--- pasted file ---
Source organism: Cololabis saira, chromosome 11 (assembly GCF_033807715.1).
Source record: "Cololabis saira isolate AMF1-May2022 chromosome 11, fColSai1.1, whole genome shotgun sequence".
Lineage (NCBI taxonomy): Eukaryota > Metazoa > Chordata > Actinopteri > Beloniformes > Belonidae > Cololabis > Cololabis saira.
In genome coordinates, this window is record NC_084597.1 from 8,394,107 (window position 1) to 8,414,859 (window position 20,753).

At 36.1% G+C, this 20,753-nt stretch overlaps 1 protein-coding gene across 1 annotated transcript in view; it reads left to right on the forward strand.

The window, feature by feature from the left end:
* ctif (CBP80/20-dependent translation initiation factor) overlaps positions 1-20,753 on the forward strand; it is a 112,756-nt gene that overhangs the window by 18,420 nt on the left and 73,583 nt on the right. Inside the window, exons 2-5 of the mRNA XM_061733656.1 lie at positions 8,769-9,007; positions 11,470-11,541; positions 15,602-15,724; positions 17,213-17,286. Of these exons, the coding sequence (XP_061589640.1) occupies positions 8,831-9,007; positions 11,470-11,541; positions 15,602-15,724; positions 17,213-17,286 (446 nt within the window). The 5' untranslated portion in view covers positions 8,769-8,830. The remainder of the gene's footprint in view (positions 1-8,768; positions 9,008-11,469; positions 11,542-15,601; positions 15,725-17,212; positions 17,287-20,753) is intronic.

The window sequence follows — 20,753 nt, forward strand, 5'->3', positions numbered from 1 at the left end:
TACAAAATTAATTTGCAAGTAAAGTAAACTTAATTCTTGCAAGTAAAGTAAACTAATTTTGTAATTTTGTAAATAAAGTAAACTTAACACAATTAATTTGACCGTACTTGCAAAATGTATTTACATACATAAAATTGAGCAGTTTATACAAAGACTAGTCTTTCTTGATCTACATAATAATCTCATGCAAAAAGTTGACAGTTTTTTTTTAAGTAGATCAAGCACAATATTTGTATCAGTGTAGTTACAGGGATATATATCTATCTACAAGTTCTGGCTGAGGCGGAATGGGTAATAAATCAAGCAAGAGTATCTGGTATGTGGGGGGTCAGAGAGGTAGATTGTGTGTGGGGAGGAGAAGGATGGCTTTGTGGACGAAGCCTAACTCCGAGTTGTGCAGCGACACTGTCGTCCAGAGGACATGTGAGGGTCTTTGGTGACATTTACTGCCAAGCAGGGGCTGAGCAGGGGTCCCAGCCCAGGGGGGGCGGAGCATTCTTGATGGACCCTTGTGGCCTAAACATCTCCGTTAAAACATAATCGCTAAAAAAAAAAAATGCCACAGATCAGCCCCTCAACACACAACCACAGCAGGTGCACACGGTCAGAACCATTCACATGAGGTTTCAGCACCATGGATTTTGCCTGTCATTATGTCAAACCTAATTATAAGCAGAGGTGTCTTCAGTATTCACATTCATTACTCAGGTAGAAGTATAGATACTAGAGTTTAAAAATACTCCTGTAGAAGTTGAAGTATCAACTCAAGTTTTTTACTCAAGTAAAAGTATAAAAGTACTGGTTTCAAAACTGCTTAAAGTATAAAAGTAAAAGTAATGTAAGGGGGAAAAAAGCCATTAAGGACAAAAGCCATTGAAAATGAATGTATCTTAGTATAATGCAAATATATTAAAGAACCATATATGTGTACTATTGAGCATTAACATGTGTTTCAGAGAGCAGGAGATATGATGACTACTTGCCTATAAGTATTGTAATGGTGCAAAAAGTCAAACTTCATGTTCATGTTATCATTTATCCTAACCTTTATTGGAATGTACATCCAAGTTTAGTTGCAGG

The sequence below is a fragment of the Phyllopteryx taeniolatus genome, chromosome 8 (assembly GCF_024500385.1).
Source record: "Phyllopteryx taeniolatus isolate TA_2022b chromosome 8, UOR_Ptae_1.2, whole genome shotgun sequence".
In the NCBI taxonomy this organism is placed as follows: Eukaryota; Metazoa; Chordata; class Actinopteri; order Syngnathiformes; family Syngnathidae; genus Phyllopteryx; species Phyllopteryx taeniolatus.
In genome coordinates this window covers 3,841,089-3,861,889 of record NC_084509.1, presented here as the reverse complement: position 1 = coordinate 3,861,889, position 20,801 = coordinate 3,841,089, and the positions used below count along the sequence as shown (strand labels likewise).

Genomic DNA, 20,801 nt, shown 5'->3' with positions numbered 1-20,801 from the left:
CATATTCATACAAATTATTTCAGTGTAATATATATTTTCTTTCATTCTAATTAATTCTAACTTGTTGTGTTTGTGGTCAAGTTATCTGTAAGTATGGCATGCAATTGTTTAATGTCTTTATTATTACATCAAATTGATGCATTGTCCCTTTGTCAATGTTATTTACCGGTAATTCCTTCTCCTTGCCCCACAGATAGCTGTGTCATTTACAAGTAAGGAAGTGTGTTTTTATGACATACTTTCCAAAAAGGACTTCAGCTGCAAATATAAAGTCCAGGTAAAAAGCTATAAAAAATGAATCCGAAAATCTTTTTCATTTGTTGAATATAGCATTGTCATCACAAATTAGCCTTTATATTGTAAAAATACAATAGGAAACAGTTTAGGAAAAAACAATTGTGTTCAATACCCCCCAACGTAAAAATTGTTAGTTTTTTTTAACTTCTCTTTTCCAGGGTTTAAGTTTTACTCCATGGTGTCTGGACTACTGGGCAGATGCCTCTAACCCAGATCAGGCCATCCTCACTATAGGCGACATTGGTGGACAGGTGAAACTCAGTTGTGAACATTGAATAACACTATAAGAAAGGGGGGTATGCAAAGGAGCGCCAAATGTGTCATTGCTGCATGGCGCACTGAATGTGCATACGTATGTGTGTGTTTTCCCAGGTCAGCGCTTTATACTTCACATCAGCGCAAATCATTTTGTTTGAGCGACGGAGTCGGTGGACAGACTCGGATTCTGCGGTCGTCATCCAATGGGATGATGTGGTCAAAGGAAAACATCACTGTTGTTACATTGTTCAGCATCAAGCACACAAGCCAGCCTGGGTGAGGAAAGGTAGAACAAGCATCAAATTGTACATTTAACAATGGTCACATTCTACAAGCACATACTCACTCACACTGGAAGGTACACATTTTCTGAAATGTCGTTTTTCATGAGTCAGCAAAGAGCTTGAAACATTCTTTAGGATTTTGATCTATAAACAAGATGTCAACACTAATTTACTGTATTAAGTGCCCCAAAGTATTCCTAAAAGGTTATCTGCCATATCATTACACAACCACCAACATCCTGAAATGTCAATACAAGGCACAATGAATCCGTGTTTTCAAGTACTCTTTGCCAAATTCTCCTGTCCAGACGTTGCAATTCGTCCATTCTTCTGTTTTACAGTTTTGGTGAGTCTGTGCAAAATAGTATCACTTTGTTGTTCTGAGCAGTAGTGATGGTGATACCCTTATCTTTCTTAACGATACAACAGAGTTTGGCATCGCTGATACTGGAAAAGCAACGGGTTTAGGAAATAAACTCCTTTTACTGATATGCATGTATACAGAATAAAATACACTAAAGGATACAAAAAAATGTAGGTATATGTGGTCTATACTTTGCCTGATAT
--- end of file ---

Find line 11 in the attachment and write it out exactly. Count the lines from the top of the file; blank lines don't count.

Source record: "Phyllopteryx taeniolatus isolate TA_2022b chromosome 8, UOR_Ptae_1.2, whole genome shotgun sequence".